Armenians had told us before we came to Armenia that Yerevan didn't have many tourist highlights, that it was the people that would be the highlight of our visit to Armenia. While this has been true, and about which we will write much more later, I wanted to highlight one of the striking aspects of Yerevan, one we noticed our first evening in town, when we were taken to the "Cascade" area, where a huge, multi-story park has been built along a hill leading up to a monument overlooking downtown Yerevan.
It struck me that though this country is not wealthy, it had allocated a lot of prime real estate and funds for an expansive and impressive collection of public architecture, sculpture and art. The Cascade houses the Cafesjian Center for the Arts, which displays its much of its modern sculpture collection in the park and on the different levels of the Cascade, in the open air.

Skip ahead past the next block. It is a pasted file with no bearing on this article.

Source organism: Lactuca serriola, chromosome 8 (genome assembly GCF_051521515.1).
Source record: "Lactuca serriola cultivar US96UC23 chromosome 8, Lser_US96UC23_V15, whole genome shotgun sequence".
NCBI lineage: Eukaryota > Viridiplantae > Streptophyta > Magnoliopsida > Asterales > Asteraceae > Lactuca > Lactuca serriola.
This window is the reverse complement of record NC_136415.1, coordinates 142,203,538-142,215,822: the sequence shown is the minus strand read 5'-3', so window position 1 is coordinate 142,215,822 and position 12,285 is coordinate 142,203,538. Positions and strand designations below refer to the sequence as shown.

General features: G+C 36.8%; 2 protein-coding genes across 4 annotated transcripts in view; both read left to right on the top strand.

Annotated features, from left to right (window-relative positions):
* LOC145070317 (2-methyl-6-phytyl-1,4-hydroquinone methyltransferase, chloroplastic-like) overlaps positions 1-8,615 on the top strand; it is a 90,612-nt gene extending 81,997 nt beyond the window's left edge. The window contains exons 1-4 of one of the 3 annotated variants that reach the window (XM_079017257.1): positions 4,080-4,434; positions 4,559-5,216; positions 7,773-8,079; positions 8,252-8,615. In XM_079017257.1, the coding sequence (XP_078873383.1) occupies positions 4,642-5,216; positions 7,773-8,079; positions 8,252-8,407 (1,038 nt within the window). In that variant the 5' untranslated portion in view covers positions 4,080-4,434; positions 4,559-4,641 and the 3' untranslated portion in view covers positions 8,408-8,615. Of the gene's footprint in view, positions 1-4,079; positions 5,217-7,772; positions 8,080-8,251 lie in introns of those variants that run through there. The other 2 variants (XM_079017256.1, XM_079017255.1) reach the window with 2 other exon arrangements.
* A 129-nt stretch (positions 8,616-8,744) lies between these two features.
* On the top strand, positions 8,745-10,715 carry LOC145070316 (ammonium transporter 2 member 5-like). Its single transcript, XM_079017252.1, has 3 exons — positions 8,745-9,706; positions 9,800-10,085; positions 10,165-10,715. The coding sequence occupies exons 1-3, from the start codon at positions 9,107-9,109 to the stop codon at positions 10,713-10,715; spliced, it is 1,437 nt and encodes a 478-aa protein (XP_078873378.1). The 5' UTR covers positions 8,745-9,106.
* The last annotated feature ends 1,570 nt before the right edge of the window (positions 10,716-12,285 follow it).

It is true that we did not come to Armenia to be tourists, and that seeing interesting art and architecture is neither the purpose nor the highlight of our trip. But it is also clear that people here are duly proud of their city, its Cascade and its Republic Square with its museums and fountains, and we have enjoyed walking through this beautiful and well-designed city. As Yerevan celebrates its 2796th anniversary this month (it is 29 years older than Rome), it is worth drawing attention to this city's culture and accomplishments.
Rich and Lisa Lamb